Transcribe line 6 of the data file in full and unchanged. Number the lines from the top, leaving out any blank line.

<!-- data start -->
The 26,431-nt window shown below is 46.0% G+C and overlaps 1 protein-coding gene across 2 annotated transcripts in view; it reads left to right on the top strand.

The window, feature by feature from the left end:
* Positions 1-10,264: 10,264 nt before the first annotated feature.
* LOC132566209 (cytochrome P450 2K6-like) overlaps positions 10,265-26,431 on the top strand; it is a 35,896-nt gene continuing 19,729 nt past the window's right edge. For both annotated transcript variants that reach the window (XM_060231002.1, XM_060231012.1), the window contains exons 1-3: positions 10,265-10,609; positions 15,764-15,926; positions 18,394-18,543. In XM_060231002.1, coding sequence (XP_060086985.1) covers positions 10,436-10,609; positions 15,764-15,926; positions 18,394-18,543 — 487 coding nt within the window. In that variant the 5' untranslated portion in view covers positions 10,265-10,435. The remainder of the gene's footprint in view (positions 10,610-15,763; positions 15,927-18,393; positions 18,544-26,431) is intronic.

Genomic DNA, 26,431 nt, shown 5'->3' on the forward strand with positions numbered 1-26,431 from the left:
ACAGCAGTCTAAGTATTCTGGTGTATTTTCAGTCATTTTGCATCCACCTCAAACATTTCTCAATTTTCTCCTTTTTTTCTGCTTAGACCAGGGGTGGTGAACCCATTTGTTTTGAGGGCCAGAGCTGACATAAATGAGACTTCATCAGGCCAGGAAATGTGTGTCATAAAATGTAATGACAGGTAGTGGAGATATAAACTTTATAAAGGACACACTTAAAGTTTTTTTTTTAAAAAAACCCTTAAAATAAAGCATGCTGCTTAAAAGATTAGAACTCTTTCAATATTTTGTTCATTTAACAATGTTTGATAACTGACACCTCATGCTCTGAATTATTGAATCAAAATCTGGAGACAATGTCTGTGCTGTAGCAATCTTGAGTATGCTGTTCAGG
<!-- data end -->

ACAGCAGTCTAAGTATTCTGGTGTATTTTCAGTCATTTTGCATCCACCTCAAACATTTCTCAATTTTCTCCTTTTTTTCTGCTTAGACCAGGGGTGGTGAACCCATTTGTTTTGAGGGCCAGAGCTGACATAAATGAGACTTCATCAGGCCAGGAAATGTGTGTCATAAAATGTAATGACAGGTAGTGGAGATATAAACTTTATAAAGGACACACTTAAAGTTTTTTTTTTAAAAAAACCCTTAAAATAAAGCATGCTGCTTAAAAGATTAGAACTCTTTCAATATTTTGTTCATTTAACAATGTTTGATAACTGACACCTCATGCTCTGAATTATTGAATCAAAATCTGGAGACAATGTCTGTGCTGTAGCAATCTTGAGTATGCTGTTCAGG